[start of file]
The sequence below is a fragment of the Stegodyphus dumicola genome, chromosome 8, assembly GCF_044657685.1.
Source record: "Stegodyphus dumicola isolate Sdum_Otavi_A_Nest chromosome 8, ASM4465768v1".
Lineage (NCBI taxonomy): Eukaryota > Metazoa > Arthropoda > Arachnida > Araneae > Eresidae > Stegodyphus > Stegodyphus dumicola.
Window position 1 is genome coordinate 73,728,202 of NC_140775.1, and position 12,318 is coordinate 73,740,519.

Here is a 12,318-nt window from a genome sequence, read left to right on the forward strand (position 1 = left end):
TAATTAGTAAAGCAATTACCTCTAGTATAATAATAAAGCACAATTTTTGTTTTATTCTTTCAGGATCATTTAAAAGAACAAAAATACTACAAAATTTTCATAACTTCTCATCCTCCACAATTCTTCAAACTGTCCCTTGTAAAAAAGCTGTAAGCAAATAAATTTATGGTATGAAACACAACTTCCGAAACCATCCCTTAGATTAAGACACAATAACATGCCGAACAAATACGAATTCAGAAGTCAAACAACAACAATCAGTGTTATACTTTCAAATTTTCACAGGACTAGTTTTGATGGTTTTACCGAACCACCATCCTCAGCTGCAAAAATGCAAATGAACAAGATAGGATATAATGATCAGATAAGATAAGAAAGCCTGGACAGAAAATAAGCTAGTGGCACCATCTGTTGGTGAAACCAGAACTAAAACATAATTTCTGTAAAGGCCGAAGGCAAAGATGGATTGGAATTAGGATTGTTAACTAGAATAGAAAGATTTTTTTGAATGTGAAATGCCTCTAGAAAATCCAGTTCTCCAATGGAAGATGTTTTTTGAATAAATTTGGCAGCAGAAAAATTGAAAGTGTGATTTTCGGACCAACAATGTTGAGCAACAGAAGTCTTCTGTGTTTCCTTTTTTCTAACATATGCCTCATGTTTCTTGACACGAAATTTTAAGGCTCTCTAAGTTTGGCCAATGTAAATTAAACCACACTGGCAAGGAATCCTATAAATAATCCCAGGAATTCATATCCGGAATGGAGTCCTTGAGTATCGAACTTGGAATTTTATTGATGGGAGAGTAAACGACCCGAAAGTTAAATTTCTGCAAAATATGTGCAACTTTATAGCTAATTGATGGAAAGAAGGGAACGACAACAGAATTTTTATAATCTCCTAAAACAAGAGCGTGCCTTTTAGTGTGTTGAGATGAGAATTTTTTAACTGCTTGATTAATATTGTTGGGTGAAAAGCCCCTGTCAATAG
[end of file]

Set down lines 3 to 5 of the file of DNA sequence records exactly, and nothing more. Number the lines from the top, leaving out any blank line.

Lineage (NCBI taxonomy): Eukaryota > Metazoa > Arthropoda > Arachnida > Araneae > Eresidae > Stegodyphus > Stegodyphus dumicola.
Window position 1 is genome coordinate 73,728,202 of NC_140775.1, and position 12,318 is coordinate 73,740,519.

Here is a 12,318-nt window from a genome sequence, read left to right on the forward strand (position 1 = left end):